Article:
Performance Notes, July 2, 2020

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Literary festival moves online

Due to the current pandemic, the 19th annual Brattleboro Literary Festival slated for Oct 17 to 20 will be an online event.

"We started the Brattleboro Literary Festival out of love for our local community and the wider literary community of writers, readers, literary nonprofits, and, booksellers. It's that same love that has led us to make a difficult decision," organizers said in a statement.

Details of this year's festival will soon be on the event's website at


Sculptor to hold outdoor, socially distanced class

Clay artist Alan Steinberg will offer a 10-week outdoor clay sculpting class, designed to meet social distancing standards, starting Wednesday, July 8, from 5:30 to 7:30 p.m.

The class will be held at the Putney town pool pavilion picnic tables, and will allow nine students, plus Steinberg, to work farther than minimum safe social distance from one another. The roof provides shade and rain protection. There is a view of alpenglow on Bare Hill, with the sound of frogs, birds and crickets. Overlooking the Central School Forest, it will be as much a nature immersion as a clay class.

Steinberg, who identifies as high risk for COVID-19, says he has missed the camaraderie and healing quality of a creative group working together, and does not believe he will offer a class indoors until there is a readily available vaccine. His psychotherapy office has been shuttered for months, and he has converted all appointments into "Walking in Nature Therapy," which gave him the idea to take clay outdoors.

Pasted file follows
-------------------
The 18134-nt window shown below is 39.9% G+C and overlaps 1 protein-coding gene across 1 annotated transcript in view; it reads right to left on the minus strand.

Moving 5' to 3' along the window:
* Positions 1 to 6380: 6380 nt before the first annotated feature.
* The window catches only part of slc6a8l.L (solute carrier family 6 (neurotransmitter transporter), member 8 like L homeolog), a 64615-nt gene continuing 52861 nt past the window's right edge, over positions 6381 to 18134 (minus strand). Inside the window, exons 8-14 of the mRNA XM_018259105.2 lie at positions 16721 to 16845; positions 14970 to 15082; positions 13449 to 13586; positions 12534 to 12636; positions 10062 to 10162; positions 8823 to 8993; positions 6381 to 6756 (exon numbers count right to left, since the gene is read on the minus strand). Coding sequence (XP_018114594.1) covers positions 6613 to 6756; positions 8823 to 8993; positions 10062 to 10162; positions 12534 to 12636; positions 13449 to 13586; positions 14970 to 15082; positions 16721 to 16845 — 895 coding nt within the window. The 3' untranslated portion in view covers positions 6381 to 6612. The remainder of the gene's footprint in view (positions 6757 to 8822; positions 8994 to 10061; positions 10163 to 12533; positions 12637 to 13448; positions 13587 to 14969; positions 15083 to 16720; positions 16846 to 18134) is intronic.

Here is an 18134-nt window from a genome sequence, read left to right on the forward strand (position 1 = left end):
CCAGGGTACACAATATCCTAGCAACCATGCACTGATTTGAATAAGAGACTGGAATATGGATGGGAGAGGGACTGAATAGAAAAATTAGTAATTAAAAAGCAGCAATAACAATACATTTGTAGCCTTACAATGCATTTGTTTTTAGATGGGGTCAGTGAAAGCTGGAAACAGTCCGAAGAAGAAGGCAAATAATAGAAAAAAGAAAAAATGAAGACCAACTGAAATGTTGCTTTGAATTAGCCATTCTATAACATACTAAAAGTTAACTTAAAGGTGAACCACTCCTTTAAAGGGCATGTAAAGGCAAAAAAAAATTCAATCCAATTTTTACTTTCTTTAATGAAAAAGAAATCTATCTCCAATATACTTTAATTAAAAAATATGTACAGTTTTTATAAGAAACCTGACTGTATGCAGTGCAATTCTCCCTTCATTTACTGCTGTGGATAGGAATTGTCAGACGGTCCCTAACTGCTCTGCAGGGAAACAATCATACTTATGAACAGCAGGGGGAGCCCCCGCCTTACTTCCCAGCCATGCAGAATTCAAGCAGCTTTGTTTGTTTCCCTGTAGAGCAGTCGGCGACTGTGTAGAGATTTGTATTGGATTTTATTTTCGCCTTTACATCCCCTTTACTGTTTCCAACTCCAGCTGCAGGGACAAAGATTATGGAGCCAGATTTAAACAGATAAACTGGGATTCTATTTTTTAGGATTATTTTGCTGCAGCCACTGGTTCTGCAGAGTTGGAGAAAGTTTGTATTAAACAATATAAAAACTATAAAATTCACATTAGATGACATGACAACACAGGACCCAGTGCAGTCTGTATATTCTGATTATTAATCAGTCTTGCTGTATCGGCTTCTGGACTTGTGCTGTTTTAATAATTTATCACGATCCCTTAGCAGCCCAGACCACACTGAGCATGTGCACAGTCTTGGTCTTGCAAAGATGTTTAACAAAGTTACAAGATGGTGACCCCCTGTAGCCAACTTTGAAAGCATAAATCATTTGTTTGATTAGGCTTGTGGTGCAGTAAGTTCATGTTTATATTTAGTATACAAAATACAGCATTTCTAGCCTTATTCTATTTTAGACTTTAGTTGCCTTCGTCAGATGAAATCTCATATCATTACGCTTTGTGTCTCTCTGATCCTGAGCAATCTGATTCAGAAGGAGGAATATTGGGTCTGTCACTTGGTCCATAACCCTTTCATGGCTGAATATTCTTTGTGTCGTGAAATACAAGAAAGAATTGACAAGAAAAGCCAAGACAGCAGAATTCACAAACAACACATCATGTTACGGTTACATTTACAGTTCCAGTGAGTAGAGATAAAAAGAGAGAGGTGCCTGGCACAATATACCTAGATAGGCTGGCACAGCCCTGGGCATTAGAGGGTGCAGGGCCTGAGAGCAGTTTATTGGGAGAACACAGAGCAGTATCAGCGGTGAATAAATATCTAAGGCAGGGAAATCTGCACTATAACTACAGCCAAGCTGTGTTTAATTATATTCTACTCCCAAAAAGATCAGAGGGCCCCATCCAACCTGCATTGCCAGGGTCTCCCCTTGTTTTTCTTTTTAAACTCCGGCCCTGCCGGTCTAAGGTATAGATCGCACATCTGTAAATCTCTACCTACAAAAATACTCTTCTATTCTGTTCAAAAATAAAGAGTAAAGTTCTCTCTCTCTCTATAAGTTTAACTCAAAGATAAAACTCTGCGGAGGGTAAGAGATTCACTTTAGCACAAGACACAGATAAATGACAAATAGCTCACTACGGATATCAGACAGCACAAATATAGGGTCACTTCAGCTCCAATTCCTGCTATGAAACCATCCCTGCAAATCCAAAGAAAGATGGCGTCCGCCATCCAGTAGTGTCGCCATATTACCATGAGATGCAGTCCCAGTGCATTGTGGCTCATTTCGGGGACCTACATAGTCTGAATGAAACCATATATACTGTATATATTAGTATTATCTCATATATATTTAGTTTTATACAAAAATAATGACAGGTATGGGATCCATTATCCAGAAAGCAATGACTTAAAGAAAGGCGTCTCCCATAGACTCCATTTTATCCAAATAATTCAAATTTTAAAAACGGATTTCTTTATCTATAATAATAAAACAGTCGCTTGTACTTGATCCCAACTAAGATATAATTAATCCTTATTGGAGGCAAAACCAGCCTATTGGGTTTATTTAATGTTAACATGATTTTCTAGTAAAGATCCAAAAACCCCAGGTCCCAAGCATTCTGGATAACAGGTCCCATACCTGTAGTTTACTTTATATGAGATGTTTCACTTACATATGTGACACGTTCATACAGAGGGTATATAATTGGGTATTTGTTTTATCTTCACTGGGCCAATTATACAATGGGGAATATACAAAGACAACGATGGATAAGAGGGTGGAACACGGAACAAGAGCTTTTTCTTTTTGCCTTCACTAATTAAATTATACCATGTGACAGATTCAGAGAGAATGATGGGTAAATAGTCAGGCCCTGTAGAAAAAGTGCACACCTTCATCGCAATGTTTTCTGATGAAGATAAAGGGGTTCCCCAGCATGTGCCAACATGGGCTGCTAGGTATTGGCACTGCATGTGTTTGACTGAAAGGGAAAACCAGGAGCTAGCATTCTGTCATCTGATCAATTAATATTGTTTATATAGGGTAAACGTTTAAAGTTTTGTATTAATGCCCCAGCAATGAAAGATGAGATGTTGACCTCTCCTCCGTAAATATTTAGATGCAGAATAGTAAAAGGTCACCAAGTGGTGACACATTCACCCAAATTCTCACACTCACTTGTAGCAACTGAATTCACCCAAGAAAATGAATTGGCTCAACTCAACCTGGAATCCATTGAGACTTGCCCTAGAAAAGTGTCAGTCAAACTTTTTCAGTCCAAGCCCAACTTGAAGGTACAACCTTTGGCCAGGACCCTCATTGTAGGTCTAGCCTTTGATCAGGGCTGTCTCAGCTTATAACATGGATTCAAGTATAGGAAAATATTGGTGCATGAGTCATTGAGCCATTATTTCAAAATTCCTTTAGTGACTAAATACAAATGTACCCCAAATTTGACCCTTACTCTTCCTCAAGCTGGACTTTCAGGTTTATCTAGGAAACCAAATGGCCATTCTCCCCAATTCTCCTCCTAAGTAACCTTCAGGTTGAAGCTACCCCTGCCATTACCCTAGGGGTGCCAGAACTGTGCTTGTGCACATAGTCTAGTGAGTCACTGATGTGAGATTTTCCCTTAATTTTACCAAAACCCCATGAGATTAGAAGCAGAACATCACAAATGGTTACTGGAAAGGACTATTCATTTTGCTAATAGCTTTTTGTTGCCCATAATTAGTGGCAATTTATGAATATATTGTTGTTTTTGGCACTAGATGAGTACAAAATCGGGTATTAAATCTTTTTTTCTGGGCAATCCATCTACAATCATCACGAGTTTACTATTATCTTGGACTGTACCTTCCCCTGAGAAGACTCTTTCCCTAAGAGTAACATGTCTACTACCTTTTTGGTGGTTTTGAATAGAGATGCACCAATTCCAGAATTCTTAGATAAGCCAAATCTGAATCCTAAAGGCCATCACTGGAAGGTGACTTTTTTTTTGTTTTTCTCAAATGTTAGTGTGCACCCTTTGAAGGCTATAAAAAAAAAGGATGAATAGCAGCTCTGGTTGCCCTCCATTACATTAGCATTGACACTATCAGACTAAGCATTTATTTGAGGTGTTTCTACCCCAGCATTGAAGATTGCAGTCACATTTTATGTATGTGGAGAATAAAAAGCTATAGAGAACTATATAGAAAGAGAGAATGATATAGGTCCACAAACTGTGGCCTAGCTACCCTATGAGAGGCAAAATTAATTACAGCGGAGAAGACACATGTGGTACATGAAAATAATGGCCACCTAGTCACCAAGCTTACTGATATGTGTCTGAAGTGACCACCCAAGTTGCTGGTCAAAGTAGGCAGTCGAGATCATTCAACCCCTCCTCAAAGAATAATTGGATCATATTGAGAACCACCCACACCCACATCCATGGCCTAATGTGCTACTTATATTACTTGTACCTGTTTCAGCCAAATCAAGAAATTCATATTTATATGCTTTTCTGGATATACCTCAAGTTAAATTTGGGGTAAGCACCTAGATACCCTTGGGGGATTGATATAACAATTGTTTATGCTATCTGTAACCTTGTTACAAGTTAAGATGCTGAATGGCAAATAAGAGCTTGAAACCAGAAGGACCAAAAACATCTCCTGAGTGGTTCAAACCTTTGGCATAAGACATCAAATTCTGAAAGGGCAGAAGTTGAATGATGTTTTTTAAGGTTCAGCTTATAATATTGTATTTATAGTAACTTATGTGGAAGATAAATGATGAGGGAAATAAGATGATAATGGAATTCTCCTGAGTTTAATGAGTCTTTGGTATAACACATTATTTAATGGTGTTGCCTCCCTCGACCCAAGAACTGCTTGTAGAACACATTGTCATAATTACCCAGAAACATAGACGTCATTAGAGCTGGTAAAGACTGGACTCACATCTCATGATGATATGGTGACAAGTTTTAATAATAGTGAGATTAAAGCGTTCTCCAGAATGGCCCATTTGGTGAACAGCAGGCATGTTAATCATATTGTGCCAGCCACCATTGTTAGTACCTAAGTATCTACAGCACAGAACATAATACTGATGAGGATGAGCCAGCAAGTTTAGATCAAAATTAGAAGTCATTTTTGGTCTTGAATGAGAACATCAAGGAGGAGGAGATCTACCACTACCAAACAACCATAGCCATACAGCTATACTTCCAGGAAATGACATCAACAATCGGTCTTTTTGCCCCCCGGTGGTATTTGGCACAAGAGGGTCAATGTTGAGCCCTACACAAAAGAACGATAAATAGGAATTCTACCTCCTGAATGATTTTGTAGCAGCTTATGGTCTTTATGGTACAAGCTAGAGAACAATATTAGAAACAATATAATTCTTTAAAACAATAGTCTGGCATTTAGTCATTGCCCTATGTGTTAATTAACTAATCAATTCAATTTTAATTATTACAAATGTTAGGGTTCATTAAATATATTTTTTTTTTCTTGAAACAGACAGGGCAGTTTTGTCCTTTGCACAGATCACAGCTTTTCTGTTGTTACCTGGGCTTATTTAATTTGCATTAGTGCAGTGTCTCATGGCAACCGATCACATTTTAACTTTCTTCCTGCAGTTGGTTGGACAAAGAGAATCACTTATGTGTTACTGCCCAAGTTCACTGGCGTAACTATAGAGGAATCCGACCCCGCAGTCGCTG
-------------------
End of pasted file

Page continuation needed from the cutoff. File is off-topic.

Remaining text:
"During this challenging time, the two most powerful anti-stress medicines I know for all we carry, are nature immersion and art making," Steinberg said in a statement. "And what better art material is there than clay — the very earth itself, as an antidote to the don't touch reality that now pervades our lives?"

For more information or to register, call 802-387-4820 or email

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Jazz sextet performs drive-in concert

Next Stage Arts Project will hold two drive-in theater concerts by the Vermont Jazz Center Sextet on Friday at 5:30 and 7:30 p.m. in the Basketville parking lot.

Cars will be socially distanced — leaving a vacant space between cars for attendees who choose to bring lawn chairs. The rain date for the concerts is Sunday, July 5.

The Vermont Jazz Center Sextet is the jazz center's community outreach ensemble. The group has developed programs performed in schools, assisted-living homes and libraries. Through these

performances and clinics, more people are given the opportunity to hear the music of Duke Ellington, Miles Davis, Art Blakey and others, with original music and arrangements often written by members of the ensemble.

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The members of the sextet are: Rob Freeberg (trumpet), Ron Kelley (alto saxophone), Jim Heffron (tenor saxophone), Cathy Martin (piano), Jay Elfenbein (bass) and Mike Patek (drums).